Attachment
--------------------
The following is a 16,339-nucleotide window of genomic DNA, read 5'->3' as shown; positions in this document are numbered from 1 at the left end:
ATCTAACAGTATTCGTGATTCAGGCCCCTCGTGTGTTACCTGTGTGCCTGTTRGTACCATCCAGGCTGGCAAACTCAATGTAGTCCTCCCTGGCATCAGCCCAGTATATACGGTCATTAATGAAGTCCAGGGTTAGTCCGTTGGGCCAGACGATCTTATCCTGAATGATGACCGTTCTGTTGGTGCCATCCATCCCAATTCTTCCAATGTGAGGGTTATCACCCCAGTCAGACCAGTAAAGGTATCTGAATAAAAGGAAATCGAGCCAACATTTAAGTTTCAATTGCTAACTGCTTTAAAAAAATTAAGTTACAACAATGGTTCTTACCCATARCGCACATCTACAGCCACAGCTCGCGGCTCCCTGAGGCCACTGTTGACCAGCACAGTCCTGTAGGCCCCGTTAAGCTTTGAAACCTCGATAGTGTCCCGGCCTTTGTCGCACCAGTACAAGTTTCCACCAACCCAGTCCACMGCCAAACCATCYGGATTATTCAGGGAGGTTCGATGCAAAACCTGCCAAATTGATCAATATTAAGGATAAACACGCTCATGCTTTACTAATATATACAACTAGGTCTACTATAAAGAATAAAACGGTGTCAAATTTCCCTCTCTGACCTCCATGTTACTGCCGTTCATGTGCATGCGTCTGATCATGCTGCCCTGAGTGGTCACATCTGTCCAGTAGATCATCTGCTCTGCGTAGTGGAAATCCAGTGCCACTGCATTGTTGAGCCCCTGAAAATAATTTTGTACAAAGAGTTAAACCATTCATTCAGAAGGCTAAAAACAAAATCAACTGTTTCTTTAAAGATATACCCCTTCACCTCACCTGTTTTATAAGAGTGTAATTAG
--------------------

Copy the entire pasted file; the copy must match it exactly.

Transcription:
The following is a 16,339-nucleotide window of genomic DNA, read 5'->3' as shown; positions in this document are numbered from 1 at the left end:
ATCTAACAGTATTCGTGATTCAGGCCCCTCGTGTGTTACCTGTGTGCCTGTTRGTACCATCCAGGCTGGCAAACTCAATGTAGTCCTCCCTGGCATCAGCCCAGTATATACGGTCATTAATGAAGTCCAGGGTTAGTCCGTTGGGCCAGACGATCTTATCCTGAATGATGACCGTTCTGTTGGTGCCATCCATCCCAATTCTTCCAATGTGAGGGTTATCACCCCAGTCAGACCAGTAAAGGTATCTGAATAAAAGGAAATCGAGCCAACATTTAAGTTTCAATTGCTAACTGCTTTAAAAAAATTAAGTTACAACAATGGTTCTTACCCATARCGCACATCTACAGCCACAGCTCGCGGCTCCCTGAGGCCACTGTTGACCAGCACAGTCCTGTAGGCCCCGTTAAGCTTTGAAACCTCGATAGTGTCCCGGCCTTTGTCGCACCAGTACAAGTTTCCACCAACCCAGTCCACMGCCAAACCATCYGGATTATTCAGGGAGGTTCGATGCAAAACCTGCCAAATTGATCAATATTAAGGATAAACACGCTCATGCTTTACTAATATATACAACTAGGTCTACTATAAAGAATAAAACGGTGTCAAATTTCCCTCTCTGACCTCCATGTTACTGCCGTTCATGTGCATGCGTCTGATCATGCTGCCCTGAGTGGTCACATCTGTCCAGTAGATCATCTGCTCTGCGTAGTGGAAATCCAGTGCCACTGCATTGTTGAGCCCCTGAAAATAATTTTGTACAAAGAGTTAAACCATTCATTCAGAAGGCTAAAAACAAAATCAACTGTTTCTTTAAAGATATACCCCTTCACCTCACCTGTTTTATAAGAGTGTAATTAG